Although extensively studied both theoretically and experimentally in one dimension, the applicability of the 1D+1 NLSE to the open ocean is limited by the equation’s unidirectionality. In the open ocean, waves may be created from multiple sources, interact, and cross at an angle. Additionally, in fetch-limited seas it has been observed that spectral components above and below the peak frequency become bimodal with energy naturally spreading symmetrically to angles above and below that of the peak frequency direction [22,23]. As derived for deep-water by Onorato et al. [24] from the 2D+1 Zakharov equation [25], the coupled nonlinear Schrödinger equation (CNLSE) is a system of nonlinear wave equations describing the interaction of two narrow-banded weakly nonlinear wave systems propagating at an angle (see also [26]). This deep-water CNLSE has since been extended to finite depth by Kundu et al. [27]. However, for practical purposes, the experiments presented herein were performed in deep water. The CNLSE enables both MI and crossing effects to be explored simultaneously. By invoking the assumptions of symmetrical propagation about the x-axis at angle ± θ and shared group velocity along the x-axis, the CNLSE simplifies and readily lends itself to linear stability analysis. The results define both low angle and high angle instability regions separated at θ = 35.26 and θ = 144.74 (see also [28]). Discussions concerning linear stability of CNLSE and the effect of the changing values of CNLSE coefficients with crossing angle have highlighted increased amplification factors but decreased growth rates of breather and soliton solutions in crossing seas for angles approaching 35.26 [29,30]. Within this paper, crossing angle, θ is the angle at which waves propagate to the x-axis, i.e., when two waves cross at ± θ the angle of bisection is 2 θ . Along with the general investigation into plane wave stability, rogue wave solutions to the CNLSE are known to exist and have been classified and, through numerical computations, compared to their 1D+1 analogue, the Peregrine breather [31].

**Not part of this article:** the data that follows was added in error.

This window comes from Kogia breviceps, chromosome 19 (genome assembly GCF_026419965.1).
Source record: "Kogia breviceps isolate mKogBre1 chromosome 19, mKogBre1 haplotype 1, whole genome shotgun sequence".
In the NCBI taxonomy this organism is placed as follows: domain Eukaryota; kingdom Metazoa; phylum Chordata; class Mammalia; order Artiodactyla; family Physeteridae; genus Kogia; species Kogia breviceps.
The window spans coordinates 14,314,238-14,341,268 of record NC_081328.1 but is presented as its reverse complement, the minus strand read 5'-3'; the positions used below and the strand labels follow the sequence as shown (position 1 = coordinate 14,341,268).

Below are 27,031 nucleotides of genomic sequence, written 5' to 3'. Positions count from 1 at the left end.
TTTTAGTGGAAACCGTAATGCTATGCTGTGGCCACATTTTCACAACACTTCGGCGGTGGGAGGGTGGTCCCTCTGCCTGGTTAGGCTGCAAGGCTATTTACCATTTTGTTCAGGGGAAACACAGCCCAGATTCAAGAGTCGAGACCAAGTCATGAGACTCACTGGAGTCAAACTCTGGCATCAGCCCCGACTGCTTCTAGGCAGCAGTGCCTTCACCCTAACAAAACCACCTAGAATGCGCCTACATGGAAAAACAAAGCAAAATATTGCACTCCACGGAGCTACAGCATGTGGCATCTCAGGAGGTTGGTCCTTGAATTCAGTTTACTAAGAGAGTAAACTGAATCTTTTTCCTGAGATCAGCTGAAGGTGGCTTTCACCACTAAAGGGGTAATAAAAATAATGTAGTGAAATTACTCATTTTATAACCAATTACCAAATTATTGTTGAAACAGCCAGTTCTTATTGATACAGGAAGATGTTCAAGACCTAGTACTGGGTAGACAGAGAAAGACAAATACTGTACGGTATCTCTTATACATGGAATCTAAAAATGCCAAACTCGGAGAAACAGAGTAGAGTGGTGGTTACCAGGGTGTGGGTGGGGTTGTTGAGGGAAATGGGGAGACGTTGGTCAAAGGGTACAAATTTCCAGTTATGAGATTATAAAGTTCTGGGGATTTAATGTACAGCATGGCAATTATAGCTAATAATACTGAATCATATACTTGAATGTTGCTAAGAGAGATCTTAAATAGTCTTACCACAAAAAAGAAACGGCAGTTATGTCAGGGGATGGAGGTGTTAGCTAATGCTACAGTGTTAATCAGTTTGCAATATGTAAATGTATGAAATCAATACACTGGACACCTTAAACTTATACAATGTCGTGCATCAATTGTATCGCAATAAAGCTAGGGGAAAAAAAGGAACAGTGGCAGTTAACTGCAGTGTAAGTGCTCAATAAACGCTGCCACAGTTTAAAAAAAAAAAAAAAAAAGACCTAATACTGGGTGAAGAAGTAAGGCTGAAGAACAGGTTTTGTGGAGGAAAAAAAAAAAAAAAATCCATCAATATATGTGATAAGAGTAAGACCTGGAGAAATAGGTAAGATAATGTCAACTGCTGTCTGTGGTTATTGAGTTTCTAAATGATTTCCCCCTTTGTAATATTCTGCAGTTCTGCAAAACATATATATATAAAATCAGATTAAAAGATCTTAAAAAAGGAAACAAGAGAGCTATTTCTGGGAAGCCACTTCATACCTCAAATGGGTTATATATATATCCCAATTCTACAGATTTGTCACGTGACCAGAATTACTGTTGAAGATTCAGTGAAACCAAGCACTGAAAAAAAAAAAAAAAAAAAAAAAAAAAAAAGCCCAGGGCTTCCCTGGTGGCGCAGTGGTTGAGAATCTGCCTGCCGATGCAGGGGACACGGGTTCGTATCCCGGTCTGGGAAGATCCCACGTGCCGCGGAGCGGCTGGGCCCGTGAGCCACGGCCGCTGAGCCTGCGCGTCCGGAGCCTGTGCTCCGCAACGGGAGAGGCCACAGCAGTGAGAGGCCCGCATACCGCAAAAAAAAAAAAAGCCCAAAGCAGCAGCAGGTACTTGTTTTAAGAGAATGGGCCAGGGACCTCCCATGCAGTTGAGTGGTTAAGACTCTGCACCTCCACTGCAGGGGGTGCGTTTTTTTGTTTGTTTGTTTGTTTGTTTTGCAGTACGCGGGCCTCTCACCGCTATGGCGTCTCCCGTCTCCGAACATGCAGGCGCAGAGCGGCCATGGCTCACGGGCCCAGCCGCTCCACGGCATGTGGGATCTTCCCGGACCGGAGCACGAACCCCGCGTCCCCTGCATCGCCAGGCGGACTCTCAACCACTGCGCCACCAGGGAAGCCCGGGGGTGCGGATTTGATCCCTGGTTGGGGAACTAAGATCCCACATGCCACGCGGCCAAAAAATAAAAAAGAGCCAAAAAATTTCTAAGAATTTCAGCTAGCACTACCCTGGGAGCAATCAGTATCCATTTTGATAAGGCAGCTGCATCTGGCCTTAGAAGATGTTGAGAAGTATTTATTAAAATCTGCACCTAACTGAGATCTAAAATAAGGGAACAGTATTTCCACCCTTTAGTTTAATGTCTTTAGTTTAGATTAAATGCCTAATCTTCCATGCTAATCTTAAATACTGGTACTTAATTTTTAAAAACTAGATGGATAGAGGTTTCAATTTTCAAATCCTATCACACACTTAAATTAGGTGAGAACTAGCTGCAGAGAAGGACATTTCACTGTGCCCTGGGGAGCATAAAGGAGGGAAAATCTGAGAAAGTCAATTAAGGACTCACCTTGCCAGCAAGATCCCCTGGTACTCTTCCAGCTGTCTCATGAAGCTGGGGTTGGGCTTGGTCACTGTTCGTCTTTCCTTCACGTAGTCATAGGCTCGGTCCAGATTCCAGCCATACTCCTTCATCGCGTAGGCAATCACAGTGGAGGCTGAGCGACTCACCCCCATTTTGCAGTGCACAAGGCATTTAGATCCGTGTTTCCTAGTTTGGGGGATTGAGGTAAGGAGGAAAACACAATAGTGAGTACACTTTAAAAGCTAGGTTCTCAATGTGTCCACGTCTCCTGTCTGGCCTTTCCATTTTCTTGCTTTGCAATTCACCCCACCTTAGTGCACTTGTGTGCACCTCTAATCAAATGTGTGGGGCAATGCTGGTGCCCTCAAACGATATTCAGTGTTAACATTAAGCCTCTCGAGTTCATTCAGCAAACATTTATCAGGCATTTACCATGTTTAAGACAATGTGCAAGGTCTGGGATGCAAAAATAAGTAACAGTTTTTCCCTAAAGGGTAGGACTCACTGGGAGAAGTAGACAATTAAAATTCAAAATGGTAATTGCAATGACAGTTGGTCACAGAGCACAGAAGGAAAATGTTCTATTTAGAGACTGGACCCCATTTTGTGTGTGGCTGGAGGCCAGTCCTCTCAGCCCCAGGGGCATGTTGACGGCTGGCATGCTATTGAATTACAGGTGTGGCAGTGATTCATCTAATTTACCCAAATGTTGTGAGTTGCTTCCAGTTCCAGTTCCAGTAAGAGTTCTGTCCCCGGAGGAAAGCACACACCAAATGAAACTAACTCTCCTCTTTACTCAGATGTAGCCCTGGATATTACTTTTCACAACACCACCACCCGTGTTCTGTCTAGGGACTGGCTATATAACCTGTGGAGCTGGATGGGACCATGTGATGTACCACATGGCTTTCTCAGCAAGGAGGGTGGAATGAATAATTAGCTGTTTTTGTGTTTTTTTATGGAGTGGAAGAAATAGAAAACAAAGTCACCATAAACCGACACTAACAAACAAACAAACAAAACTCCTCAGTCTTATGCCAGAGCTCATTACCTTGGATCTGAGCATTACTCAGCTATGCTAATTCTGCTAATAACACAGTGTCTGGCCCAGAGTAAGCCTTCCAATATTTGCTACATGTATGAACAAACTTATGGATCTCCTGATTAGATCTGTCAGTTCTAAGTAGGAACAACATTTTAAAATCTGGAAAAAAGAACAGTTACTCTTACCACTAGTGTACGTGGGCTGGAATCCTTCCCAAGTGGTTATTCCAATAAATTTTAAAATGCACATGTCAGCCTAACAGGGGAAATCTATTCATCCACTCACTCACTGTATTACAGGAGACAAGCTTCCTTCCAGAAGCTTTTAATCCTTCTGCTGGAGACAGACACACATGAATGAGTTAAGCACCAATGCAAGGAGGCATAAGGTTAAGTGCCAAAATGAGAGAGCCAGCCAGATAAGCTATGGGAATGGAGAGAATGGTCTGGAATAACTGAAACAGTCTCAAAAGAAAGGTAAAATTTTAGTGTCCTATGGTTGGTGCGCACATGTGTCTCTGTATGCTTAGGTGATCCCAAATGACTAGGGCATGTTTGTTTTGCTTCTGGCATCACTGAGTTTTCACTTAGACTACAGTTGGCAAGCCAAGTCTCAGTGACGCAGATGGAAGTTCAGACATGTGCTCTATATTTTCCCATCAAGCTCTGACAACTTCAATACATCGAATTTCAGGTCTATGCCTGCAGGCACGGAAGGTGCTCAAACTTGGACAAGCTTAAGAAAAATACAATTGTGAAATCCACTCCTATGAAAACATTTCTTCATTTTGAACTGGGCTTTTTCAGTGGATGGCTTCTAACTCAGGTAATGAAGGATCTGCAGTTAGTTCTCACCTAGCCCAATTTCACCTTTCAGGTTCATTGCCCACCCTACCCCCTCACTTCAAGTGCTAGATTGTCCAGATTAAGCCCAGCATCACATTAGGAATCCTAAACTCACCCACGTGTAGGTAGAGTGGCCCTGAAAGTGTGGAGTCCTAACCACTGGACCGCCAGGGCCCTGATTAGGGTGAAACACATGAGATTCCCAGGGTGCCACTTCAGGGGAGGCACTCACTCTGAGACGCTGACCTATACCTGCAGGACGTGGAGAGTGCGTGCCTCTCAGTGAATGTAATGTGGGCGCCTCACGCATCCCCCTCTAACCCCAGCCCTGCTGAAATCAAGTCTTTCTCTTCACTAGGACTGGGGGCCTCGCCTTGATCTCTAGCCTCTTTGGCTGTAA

Laboratory experiments by Toffoli et al. [32] have measured the long-term statistical behaviour of deep-water weakly nonlinear crossing waves up to crossing angles of 20 (see Figure 1b for these experimental angles). Numerical solutions using a higher-order spectral method were used to confirm these findings and additionally, to study crossing angles up to 90 and found increases in kurtosis for crossing angles in the range 20 < θ < 30 [33]. Additionally, the effect of oblique sideband perturbations (of up to 37 ) to plane waves propagating over finite depth were investigated experimentally and sideband growth was reported [33]. The existence of short-crested crossing breather waves (slanted breather solutions to the 2D+1 NLSE) has also been confirmed experimentally [34].
In addition to possible MI, changes to the second-order bound waves occur when waves cross. The wave-averaged free surface, represented spectrally by second-order difference waves, is the local mean surface elevation formed by temporal averaging over the rapidly varying waves that make up the slowly varying group. Whereas a set-down of the wave-averaged free surface is expected in the absence of crossing, packets are accompanied by a set-up for sufficiently large crossing angles. This can be theoretically predicted [35,36,37,38] based on second-order interaction kernels [39,40,41,42]. Set-up has been observed in field data [43,44,45] and recently in detailed laboratory experiments [46]. For the Draupner wave, recorded in the North Sea on the 1st of January 1995 [47], the observation of set-up can be seen as evidence for crossing [43,48,49]. In fact, linear dispersive focusing enhanced by bound-wave nonlinearity but without MI may be sufficient to explain observations such as the Draupner wave [50,51].
Recently, a number of additional numerical studies have examined extreme waves and MI in crossing seas. Støle-Hentschel et al. [52] have shown, using numerical simulations and laboratory experiments, that a small amount of energy travelling in exactly the opposing direction can significantly reduce the kurtosis of the surface elevation. Gramstad et al. [53], using random simulations of the Zakharov equation, found that, for unimodal spectra, kurtosis increased at crossing angles close to 50 and at very small crossing angles when compared to the unidirectional case. Kurtosis was found to be at a minimum at 90 .
In this paper, we report on regular wave experiments with seeded sidebands for two crossing wavetrains in a circular wave basin. These experiments are the crossing-wave counterpart of the classical experiments by Lake et al. [16] and cover both stable and unstable regions of the ( K , θ ) space, through the range 0 θ 88 , where K is the perturbation wavenumber. We measure the growth of sidebands and compare this to results from linear stability analysis of the CNLSE, as well as numerical solutions of this equation.